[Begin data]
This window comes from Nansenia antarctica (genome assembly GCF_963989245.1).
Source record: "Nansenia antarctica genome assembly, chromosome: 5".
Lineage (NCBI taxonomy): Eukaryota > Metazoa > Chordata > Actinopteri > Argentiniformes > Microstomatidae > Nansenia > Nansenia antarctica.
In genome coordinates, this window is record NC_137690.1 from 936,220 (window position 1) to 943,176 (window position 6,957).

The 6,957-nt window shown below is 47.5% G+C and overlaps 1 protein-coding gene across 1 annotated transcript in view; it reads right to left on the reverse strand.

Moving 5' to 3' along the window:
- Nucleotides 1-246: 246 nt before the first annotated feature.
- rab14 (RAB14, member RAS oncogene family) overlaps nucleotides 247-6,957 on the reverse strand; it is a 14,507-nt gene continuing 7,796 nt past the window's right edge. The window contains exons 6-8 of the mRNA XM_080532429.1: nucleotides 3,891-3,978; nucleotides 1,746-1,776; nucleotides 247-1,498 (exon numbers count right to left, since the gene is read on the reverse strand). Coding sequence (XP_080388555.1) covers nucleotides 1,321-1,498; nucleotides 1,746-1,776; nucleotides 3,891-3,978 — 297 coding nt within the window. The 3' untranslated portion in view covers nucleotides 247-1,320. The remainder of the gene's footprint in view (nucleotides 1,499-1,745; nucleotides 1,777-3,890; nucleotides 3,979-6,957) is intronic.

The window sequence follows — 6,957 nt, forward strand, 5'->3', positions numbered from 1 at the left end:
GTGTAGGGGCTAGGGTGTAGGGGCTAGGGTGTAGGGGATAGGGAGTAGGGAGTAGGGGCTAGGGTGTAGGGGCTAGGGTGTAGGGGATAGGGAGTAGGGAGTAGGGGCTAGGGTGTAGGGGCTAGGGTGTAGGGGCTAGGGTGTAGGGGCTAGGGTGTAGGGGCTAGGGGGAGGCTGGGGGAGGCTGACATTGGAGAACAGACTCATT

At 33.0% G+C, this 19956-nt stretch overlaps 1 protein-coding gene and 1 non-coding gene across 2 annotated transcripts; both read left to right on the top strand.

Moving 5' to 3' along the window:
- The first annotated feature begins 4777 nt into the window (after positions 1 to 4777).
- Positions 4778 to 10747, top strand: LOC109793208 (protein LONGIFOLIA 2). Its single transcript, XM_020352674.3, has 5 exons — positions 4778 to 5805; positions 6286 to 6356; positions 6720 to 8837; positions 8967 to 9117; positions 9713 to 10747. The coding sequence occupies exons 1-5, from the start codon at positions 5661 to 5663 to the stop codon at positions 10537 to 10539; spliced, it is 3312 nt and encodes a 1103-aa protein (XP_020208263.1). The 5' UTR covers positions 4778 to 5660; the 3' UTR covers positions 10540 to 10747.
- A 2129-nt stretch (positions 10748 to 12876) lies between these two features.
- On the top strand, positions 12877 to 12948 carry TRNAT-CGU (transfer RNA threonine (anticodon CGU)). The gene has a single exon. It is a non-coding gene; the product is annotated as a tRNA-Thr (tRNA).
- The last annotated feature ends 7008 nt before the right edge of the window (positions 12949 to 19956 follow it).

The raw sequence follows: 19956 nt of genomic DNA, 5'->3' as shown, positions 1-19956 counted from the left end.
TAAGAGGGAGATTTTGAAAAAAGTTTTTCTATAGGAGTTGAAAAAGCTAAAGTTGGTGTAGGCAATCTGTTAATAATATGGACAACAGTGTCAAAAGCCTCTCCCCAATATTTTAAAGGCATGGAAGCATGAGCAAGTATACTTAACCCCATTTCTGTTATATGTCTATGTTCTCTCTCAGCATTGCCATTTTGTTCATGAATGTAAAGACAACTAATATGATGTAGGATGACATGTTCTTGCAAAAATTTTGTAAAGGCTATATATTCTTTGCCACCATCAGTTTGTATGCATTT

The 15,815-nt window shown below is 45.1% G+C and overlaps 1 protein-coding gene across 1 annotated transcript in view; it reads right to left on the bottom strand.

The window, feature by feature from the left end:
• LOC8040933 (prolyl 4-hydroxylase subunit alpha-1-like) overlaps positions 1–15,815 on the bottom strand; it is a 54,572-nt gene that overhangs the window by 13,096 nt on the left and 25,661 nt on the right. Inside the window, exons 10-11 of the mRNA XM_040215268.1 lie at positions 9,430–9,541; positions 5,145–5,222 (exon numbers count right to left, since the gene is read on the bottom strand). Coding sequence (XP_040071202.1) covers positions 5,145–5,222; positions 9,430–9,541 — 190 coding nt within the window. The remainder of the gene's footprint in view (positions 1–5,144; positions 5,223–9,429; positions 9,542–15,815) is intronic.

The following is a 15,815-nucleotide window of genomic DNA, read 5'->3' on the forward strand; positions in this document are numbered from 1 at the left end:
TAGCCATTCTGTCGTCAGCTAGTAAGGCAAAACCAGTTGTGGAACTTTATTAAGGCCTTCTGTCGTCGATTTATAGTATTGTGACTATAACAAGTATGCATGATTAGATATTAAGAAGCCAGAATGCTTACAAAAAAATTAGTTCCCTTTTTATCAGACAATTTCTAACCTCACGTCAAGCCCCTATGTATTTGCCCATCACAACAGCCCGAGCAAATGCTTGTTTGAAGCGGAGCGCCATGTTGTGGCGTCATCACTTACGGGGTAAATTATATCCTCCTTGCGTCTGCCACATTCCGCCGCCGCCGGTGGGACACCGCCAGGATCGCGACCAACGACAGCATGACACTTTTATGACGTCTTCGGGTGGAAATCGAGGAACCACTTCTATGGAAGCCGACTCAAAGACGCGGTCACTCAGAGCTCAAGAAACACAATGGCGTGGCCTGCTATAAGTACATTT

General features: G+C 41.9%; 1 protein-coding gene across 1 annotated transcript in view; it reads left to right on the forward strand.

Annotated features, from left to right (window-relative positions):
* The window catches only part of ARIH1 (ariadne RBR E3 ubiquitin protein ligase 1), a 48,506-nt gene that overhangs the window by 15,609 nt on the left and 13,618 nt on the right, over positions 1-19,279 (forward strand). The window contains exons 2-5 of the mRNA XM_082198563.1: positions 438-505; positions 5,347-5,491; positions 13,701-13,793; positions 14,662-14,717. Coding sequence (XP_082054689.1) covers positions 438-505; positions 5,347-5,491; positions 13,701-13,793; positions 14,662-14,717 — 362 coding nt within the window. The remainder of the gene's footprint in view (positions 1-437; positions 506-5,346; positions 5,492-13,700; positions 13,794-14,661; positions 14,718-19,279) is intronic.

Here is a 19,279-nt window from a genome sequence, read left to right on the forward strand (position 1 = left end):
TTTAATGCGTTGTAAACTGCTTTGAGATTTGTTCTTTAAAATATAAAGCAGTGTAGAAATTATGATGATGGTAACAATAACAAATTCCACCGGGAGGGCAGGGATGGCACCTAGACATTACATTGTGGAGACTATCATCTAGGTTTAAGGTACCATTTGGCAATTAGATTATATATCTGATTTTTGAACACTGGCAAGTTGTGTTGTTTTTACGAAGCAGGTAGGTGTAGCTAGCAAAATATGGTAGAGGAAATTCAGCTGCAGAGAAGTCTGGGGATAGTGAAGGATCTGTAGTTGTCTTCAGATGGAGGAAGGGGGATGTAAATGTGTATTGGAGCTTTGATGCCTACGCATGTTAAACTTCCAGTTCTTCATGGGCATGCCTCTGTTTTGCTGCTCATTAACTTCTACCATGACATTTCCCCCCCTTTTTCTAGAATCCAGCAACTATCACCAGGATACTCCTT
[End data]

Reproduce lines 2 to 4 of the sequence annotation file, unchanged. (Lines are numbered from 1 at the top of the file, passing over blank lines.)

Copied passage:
Source record: "Nansenia antarctica genome assembly, chromosome: 5".
Lineage (NCBI taxonomy): Eukaryota > Metazoa > Chordata > Actinopteri > Argentiniformes > Microstomatidae > Nansenia > Nansenia antarctica.
In genome coordinates, this window is record NC_137690.1 from 936,220 (window position 1) to 943,176 (window position 6,957).